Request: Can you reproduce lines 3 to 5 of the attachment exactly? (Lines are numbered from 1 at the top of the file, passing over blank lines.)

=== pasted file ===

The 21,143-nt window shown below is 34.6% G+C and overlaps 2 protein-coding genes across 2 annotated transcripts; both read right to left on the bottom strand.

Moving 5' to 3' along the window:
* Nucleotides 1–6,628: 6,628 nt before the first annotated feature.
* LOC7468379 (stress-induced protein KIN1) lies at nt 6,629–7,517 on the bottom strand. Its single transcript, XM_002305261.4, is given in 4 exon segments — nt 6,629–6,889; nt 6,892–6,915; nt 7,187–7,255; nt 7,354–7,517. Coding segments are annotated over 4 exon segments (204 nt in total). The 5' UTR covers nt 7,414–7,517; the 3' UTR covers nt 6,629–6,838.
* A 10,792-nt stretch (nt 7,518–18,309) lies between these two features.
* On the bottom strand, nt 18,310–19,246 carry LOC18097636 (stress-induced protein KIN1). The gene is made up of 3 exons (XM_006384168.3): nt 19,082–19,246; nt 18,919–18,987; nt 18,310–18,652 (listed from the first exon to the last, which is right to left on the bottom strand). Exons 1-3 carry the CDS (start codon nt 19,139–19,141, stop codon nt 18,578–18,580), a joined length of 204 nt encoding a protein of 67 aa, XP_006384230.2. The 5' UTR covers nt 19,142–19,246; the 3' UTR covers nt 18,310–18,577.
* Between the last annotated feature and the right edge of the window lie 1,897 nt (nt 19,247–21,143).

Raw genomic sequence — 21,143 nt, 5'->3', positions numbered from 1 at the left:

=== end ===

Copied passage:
* Nucleotides 1–6,628: 6,628 nt before the first annotated feature.
* LOC7468379 (stress-induced protein KIN1) lies at nt 6,629–7,517 on the bottom strand. Its single transcript, XM_002305261.4, is given in 4 exon segments — nt 6,629–6,889; nt 6,892–6,915; nt 7,187–7,255; nt 7,354–7,517. Coding segments are annotated over 4 exon segments (204 nt in total). The 5' UTR covers nt 7,414–7,517; the 3' UTR covers nt 6,629–6,838.
* A 10,792-nt stretch (nt 7,518–18,309) lies between these two features.